The Bachelor is one of the world’s most successful dating and relationship reality television series. Having debuted in the USA in 2002, its success has resulted in international franchises including The Bachelor Australia which is hosted by Osher Günsberg and is one of the most viewed programmes on Network 10.
Season 10 of The Bachelor Australia saw a significant aesthetic makeover and for that, Warner Bros. Discovery turned to the Sony FX6 Cinema Line camera and its full frame sensor.
As Warner Bros Discovery Director, Dave Wallace, explained, “As a worldwide brand The Bachelor looked to evolve and rejuvenate the format for Season 10. As the series director and alongside our DP Geoff Thomas, I was tasked with giving the series an overall visual with true cinematic qualities. The Sony FX6 was the perfect camera for this job.”
Wallace and his team wanted a full frame camera that could handle any situation and their significant volume of shooting.
He continued, “The FX6 body size allows our DP and operators to shoot off the shoulder, mount on cars, a jib or Steadicam. The low light capabilities are incredible which helps us approach the grade differently. The FX6 also slotted in perfectly from a production and post-production perspective. Transitioning from the Sony F5 to the FX6 is seamless for the Warner Bros. post-production team. Our camera department are very familiar with the Sony system so the FX6 was the perfect upgrade.
“For me the FX6’s full frame sensor combined with prime lenses is the superior look for broadcast. Put simply, this means when I’m at the monitors I’m always very confident we have hit the visual brief and that is a major plus.”
On a daily basis, at any one time, the crew have eight camera operators shooting with the Sony FX6 which results in a huge volume of content. According to Wallace their post-production team are constantly feeding back on how impressed they are with the FX6.
He continued, “With up to eight camera operators rolling for up to ten hours a day the FX6 camera is a true workhorse. As a result, all of our principal photography is shot on the Sony FX6. The post team are amazed by the FX6’s ability to handle any lighting environment, whether its middle of the day sun or a scene lit only with street lamps and they love working with the footage. It’s a real win-win for everybody involved in the production.”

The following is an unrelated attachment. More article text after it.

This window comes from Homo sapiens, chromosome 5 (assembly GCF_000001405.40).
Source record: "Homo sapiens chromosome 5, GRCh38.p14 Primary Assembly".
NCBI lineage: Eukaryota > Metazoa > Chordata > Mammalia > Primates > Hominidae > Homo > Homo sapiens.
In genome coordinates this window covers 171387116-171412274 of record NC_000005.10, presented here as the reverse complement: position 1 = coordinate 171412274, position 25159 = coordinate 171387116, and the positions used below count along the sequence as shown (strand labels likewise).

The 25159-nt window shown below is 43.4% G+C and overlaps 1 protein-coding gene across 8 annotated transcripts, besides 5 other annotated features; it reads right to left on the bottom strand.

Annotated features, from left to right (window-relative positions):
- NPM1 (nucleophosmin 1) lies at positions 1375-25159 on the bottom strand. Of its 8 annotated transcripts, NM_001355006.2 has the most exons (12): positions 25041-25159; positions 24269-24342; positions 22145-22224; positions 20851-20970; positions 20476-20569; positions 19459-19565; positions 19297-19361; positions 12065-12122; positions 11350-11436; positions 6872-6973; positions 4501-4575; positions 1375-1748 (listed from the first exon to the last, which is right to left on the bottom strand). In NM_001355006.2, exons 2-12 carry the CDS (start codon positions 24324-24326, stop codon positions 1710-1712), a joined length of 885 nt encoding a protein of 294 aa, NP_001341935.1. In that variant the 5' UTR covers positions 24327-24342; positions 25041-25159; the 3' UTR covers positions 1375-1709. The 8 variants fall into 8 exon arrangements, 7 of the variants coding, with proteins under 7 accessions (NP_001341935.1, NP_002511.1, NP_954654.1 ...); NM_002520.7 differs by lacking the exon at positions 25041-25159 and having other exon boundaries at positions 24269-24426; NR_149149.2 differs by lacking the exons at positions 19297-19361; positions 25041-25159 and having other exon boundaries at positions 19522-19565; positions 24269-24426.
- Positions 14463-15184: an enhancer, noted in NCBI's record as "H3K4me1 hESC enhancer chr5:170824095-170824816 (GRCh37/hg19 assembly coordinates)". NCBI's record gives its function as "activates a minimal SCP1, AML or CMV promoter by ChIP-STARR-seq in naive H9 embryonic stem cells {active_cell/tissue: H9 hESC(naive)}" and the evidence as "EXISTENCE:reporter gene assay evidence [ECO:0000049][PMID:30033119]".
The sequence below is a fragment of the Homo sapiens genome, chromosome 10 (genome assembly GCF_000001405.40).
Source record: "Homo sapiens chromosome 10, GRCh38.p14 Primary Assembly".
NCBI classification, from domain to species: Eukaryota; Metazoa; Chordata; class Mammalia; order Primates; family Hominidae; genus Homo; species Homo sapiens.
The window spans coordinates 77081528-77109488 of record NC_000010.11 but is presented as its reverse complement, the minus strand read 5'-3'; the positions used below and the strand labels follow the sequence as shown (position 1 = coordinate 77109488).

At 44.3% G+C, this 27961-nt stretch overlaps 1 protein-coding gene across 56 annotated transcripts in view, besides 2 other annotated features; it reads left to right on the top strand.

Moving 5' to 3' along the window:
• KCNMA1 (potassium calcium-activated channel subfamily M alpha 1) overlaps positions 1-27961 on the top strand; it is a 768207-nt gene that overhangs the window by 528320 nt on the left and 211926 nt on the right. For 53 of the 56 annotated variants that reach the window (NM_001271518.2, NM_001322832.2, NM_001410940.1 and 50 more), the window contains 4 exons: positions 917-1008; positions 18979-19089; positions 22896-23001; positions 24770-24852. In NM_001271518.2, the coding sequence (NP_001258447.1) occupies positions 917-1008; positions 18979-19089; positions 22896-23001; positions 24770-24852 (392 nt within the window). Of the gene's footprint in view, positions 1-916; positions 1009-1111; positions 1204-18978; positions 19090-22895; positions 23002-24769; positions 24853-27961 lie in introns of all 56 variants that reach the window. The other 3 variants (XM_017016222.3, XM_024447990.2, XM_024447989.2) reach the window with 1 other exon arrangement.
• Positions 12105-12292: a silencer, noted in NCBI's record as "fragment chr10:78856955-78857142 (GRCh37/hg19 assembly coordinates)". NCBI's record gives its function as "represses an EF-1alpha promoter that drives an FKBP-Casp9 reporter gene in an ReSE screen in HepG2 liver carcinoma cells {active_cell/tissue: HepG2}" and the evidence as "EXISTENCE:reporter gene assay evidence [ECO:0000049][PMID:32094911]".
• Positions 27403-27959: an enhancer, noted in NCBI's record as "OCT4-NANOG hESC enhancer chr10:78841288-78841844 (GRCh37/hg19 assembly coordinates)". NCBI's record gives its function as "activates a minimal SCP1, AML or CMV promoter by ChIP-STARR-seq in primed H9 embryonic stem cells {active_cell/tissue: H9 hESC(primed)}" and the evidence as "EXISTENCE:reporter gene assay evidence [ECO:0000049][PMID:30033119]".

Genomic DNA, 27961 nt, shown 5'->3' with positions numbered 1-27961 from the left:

Across the camera team there are a mix of zooms and prime lenses. Stylised frames with foreground and light flares along with 75fps portrait sequences help make up a typical day of shooting.
Wallace said, “Our camera team are always hunting interesting and dynamic frames as part of the visual language. Our locations span across many different environments from large interior scenes with extensive lighting setups to more natural daylight sources, to shooting the interior of a car at night. There is really no environment that is off limits, especially with the low light capability of the FX6.”
For Wallace and the crew, a typical workflow involves shooting 1920×1080 with the XAVC codec and in SLOG3 Cine. Their frame rates are regularly 25fps and at 50 or 75fps when they are off speed.
Dave Wallace concluded, “The pictures the FX6 produces are beautiful. It’s also a robust and nimble camera which makes it perfect for multi-cam reality TV. When spec’d correctly and used to its upmost it’s the best camera of its class by far. Finally, as The Bachelor is a huge scale production spanning across eight weeks of shooting, I have to stress that we could only settle for the best camera for this job and that is the Sony FX6. It is the perfect tool for every environment and the way in which our DP Geoff Thomas utilised all the camera’s offerings and functionality ensured we always met the visual brief.”